Cultural and creative industries are the key point of support for a new pattern of economic growth based on creativity and innovation, which has an enormous potential to respond to the challenges of the current policy of the European Union (EU).

The European Commission attaches special strategic importance to these industries due to their dynamic nature, potential of growth in the coming years, and their structural contribution to production and employment, which is estimated 4.2% of the EU’s GDP and more than 7 million jobs –about 3.3% of total European employment. In the EU Green Paper, Unlocking the Potential of Cultural and Creative Industries, culture appears as a strategic element due to its direct and indirect benefits for society and the economy.

As the paper makes very clear, if we want a more prosperous Europe we must increase the presence of culture in the corporations, business and innovative companies, but also in the life styles of citizens. The fast development of new technologies and increased globalisation, understood as “the growth of ties that span space” in the many dimensions of world society (Lechner: 2009, p. 1) has as one of the main consequences the shift away from traditional manufacturing towards services and innovation, as the Green Paper observes: “Factory floors are progressively being replaced by creative communities whose raw material is their ability to imagine, create and innovate” (p. 2).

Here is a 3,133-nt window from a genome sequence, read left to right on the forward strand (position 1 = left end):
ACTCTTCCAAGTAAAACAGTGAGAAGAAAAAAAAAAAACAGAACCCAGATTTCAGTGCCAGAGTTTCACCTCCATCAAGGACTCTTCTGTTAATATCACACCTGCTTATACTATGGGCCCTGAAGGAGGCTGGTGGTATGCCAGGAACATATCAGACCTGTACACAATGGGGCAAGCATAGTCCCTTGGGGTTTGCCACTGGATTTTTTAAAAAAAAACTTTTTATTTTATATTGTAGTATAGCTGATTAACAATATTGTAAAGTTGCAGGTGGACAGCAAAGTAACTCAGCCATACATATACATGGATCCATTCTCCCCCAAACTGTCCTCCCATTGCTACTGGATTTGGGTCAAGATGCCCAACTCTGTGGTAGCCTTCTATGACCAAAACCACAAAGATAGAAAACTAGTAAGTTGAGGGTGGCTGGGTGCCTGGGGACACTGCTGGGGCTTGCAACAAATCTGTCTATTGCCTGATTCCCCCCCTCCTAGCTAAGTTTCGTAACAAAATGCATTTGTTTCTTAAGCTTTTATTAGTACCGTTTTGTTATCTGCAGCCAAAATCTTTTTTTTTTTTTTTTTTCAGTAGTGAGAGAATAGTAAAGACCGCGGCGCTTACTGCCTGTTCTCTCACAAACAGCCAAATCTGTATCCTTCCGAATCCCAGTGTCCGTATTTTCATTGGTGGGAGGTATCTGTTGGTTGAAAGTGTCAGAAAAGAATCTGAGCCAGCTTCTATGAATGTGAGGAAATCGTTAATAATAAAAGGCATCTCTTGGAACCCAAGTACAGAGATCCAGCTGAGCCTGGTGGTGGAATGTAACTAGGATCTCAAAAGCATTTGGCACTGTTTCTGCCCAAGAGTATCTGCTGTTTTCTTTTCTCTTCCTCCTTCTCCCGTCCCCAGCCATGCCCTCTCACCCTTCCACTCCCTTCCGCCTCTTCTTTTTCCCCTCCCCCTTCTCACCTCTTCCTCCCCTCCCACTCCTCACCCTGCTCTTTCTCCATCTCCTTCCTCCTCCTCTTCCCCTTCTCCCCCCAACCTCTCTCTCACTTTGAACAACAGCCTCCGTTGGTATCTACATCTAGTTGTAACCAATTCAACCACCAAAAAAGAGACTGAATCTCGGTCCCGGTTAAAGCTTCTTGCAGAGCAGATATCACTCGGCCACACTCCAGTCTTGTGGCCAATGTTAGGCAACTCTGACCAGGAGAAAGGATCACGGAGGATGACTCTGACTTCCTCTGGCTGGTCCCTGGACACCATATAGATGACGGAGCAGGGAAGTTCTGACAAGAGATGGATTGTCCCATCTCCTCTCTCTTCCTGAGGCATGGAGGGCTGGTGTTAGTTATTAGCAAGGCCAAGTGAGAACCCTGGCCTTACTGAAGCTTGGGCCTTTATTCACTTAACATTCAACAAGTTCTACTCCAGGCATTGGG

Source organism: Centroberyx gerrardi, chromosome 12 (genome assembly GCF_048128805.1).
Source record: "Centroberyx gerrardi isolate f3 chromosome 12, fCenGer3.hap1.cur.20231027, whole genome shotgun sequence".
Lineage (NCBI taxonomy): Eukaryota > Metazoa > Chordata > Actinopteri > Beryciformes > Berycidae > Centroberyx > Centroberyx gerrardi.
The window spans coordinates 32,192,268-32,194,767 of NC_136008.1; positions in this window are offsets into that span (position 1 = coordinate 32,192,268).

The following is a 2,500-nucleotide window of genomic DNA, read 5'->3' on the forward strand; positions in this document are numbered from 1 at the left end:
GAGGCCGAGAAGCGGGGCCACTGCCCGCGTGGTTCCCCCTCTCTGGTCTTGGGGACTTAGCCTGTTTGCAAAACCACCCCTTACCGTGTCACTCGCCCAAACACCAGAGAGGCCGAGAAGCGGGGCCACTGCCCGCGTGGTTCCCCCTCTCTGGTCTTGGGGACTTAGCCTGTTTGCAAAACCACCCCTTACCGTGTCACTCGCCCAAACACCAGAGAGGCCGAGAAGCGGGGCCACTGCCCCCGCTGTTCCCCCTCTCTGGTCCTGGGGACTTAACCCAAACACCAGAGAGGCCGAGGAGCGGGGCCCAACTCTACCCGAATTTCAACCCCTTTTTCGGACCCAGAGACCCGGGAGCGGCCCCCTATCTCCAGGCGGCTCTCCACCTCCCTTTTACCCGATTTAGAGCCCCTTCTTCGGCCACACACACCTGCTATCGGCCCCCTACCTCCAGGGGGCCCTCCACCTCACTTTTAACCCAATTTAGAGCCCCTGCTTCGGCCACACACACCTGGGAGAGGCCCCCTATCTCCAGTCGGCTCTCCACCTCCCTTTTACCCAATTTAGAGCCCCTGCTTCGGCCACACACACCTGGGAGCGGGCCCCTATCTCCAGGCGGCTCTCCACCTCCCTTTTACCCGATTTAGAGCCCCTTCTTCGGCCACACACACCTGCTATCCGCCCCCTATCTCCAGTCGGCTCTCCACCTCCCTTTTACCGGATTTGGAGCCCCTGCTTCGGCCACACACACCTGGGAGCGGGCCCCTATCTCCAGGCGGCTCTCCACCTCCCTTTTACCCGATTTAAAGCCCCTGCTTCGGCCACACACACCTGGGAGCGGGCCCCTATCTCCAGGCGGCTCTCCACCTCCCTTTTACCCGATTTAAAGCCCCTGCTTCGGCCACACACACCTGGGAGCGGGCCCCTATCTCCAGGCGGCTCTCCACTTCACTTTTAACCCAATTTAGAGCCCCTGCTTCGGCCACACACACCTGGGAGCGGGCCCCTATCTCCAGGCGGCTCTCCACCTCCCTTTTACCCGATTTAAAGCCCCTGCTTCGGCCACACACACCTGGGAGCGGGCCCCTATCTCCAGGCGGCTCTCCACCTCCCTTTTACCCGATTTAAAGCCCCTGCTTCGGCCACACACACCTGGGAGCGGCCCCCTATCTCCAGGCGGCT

For this reason, the creative Europe program has been designed (with a total budget of 1800 million euros for the 2014-2020 period) and will allow 300,000 cultural professionals to cross borders with their works and innovative proposals from cultural industries.

At this point it is necessary to underline that we are talking of a relevant industry that is characterized by its dynamism and that leads us to understand the cultural world much closer to our daily reality and, therefore, closer to the world of innovation from the search for new cultural spaces or creative development in different ways of understanding culture.

For this reason, it is necessary to create new ways of directing the intervention in the varied world of culture that encompasses cultural sectors more linked to innovation and creativity, such as design, fashion, architecture, advertising, new media, videogames and interactive arts, but also to the most traditional sectors: performing arts, visual arts, cultural heritage, cinema, television, radio, music, books and the press.

REFERENCES

Lechner, F. J. (2009) Globalization. The Making of World Society. Chichester, West Sussex: Wiley Blackwell.

EU Green Paper, Unlocking the Potential of Cultural and Creative Industries. Accessed 4thMay, 2018 at: https://eur-lex.europa.eu/legal-content/EN/ALL/?uri=CELEX%3A52010DC0183

Photo by Ben White on Unsplash